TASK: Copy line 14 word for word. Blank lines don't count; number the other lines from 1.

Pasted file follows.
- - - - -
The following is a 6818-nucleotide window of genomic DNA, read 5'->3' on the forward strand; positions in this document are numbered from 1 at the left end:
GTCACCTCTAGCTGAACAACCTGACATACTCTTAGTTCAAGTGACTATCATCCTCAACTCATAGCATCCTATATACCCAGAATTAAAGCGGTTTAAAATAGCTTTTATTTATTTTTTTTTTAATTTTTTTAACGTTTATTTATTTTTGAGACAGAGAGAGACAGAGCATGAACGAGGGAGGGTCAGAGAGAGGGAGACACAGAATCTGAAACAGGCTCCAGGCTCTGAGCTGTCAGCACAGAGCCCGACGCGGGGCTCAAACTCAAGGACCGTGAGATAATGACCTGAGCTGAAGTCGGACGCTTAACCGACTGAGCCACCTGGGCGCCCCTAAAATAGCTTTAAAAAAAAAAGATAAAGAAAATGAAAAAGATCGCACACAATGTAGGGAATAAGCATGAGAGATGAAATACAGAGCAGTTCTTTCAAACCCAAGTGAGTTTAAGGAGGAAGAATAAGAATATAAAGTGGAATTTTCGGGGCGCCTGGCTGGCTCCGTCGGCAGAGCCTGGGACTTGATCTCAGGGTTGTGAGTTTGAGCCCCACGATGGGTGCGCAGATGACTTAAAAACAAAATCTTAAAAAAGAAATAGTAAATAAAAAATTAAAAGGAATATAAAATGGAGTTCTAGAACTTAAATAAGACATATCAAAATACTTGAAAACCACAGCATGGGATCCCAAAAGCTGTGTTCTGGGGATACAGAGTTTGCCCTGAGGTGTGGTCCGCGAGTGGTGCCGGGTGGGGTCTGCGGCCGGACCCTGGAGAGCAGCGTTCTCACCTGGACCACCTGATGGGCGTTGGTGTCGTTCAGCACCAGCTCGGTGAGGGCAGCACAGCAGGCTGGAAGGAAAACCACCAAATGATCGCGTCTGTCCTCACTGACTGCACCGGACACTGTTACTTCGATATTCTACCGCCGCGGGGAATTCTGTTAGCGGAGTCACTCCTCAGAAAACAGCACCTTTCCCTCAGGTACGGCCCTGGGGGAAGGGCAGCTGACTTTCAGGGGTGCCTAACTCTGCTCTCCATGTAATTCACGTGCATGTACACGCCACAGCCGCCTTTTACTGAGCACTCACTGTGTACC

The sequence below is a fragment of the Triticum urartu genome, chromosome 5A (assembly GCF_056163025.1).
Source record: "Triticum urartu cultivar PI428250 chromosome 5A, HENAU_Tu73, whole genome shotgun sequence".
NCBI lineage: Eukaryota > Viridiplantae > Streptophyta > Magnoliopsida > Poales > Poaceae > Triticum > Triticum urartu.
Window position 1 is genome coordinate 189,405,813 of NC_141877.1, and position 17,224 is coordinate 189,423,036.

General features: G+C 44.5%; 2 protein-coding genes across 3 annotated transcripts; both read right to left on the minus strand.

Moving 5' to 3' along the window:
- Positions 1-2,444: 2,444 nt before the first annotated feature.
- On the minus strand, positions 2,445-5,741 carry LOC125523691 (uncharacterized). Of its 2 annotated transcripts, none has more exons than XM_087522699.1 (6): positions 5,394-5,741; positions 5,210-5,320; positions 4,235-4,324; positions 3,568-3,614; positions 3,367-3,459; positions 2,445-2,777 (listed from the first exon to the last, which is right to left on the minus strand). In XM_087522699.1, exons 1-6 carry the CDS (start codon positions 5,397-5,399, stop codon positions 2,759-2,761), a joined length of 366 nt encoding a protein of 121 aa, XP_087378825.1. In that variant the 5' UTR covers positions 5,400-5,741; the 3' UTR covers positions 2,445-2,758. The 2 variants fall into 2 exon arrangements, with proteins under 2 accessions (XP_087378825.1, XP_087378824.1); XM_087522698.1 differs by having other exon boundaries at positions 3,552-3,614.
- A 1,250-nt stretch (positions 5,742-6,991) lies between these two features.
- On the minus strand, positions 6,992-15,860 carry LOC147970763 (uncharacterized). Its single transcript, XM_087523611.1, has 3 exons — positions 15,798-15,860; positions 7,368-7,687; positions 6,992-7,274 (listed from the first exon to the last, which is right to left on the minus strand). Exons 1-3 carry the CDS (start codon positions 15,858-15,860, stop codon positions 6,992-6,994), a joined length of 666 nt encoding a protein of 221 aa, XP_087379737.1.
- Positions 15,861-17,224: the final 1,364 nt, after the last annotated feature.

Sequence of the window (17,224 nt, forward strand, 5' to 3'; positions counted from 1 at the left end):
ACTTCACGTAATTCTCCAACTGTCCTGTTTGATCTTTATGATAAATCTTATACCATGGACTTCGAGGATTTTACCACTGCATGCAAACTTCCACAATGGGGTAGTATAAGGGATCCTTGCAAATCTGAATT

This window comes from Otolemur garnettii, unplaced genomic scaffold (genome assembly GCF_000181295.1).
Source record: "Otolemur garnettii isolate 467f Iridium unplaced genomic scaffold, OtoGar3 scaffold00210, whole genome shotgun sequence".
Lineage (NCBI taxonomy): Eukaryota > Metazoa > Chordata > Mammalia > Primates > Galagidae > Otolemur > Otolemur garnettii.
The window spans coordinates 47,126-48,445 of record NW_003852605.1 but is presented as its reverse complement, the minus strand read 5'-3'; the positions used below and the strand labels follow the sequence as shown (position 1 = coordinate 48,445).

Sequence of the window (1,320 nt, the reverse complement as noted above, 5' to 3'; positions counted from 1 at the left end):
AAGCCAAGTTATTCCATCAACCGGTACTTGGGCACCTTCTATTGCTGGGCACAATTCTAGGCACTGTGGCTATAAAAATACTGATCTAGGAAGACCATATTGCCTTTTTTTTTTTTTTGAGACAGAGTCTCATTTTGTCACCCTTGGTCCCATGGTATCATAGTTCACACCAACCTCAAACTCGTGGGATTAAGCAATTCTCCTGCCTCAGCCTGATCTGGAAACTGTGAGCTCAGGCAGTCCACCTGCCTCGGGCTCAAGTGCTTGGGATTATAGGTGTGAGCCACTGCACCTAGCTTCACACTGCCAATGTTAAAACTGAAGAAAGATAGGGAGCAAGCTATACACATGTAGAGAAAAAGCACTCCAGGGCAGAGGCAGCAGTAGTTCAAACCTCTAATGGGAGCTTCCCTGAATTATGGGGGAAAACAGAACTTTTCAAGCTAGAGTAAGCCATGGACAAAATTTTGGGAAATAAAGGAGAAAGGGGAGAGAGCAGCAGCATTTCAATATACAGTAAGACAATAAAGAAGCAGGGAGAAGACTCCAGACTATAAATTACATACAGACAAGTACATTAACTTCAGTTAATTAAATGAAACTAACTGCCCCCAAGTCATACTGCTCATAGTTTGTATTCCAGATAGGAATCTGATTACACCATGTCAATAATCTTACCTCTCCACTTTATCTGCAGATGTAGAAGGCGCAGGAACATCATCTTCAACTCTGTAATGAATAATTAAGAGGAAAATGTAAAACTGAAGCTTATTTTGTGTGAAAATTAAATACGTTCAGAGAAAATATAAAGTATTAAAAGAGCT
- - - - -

Sequence of the window (17,224 nt, forward strand, 5' to 3'; positions counted from 1 at the left end):